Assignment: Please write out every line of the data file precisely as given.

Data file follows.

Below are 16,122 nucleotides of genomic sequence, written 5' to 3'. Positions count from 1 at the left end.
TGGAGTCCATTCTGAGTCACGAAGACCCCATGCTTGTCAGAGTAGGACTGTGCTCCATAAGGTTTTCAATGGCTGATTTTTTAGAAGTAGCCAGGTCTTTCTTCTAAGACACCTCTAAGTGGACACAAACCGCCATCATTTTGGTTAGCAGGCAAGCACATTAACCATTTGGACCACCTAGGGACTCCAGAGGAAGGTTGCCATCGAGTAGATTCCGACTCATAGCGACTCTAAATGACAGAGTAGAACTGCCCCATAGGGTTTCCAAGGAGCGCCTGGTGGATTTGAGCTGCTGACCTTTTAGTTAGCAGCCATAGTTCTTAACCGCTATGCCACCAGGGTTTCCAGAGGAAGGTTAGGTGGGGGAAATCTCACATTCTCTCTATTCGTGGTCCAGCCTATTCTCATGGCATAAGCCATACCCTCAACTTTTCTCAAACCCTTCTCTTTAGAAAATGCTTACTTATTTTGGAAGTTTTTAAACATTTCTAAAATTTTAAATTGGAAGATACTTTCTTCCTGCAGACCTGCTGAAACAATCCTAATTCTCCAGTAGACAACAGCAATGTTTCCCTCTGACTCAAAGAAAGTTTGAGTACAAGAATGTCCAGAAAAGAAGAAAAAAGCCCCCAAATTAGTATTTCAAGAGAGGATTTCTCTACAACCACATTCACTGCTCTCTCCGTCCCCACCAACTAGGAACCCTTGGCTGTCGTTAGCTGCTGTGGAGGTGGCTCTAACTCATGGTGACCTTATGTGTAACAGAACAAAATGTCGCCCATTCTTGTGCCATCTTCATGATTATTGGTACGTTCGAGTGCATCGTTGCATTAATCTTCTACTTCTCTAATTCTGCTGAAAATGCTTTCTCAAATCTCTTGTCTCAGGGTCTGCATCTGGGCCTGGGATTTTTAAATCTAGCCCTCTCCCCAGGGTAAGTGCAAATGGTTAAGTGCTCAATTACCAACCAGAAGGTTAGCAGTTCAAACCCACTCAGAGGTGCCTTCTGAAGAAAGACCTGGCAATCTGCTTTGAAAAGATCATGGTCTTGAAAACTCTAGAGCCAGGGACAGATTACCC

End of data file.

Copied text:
Below are 16,122 nucleotides of genomic sequence, written 5' to 3'. Positions count from 1 at the left end.
TGGAGTCCATTCTGAGTCACGAAGACCCCATGCTTGTCAGAGTAGGACTGTGCTCCATAAGGTTTTCAATGGCTGATTTTTTAGAAGTAGCCAGGTCTTTCTTCTAAGACACCTCTAAGTGGACACAAACCGCCATCATTTTGGTTAGCAGGCAAGCACATTAACCATTTGGACCACCTAGGGACTCCAGAGGAAGGTTGCCATCGAGTAGATTCCGACTCATAGCGACTCTAAATGACAGAGTAGAACTGCCCCATAGGGTTTCCAAGGAGCGCCTGGTGGATTTGAGCTGCTGACCTTTTAGTTAGCAGCCATAGTTCTTAACCGCTATGCCACCAGGGTTTCCAGAGGAAGGTTAGGTGGGGGAAATCTCACATTCTCTCTATTCGTGGTCCAGCCTATTCTCATGGCATAAGCCATACCCTCAACTTTTCTCAAACCCTTCTCTTTAGAAAATGCTTACTTATTTTGGAAGTTTTTAAACATTTCTAAAATTTTAAATTGGAAGATACTTTCTTCCTGCAGACCTGCTGAAACAATCCTAATTCTCCAGTAGACAACAGCAATGTTTCCCTCTGACTCAAAGAAAGTTTGAGTACAAGAATGTCCAGAAAAGAAGAAAAAAGCCCCCAAATTAGTATTTCAAGAGAGGATTTCTCTACAACCACATTCACTGCTCTCTCCGTCCCCACCAACTAGGAACCCTTGGCTGTCGTTAGCTGCTGTGGAGGTGGCTCTAACTCATGGTGACCTTATGTGTAACAGAACAAAATGTCGCCCATTCTTGTGCCATCTTCATGATTATTGGTACGTTCGAGTGCATCGTTGCATTAATCTTCTACTTCTCTAATTCTGCTGAAAATGCTTTCTCAAATCTCTTGTCTCAGGGTCTGCATCTGGGCCTGGGATTTTTAAATCTAGCCCTCTCCCCAGGGTAAGTGCAAATGGTTAAGTGCTCAATTACCAACCAGAAGGTTAGCAGTTCAAACCCACTCAGAGGTGCCTTCTGAAGAAAGACCTGGCAATCTGCTTTGAAAAGATCATGGTCTTGAAAACTCTAGAGCCAGGGACAGATTACCC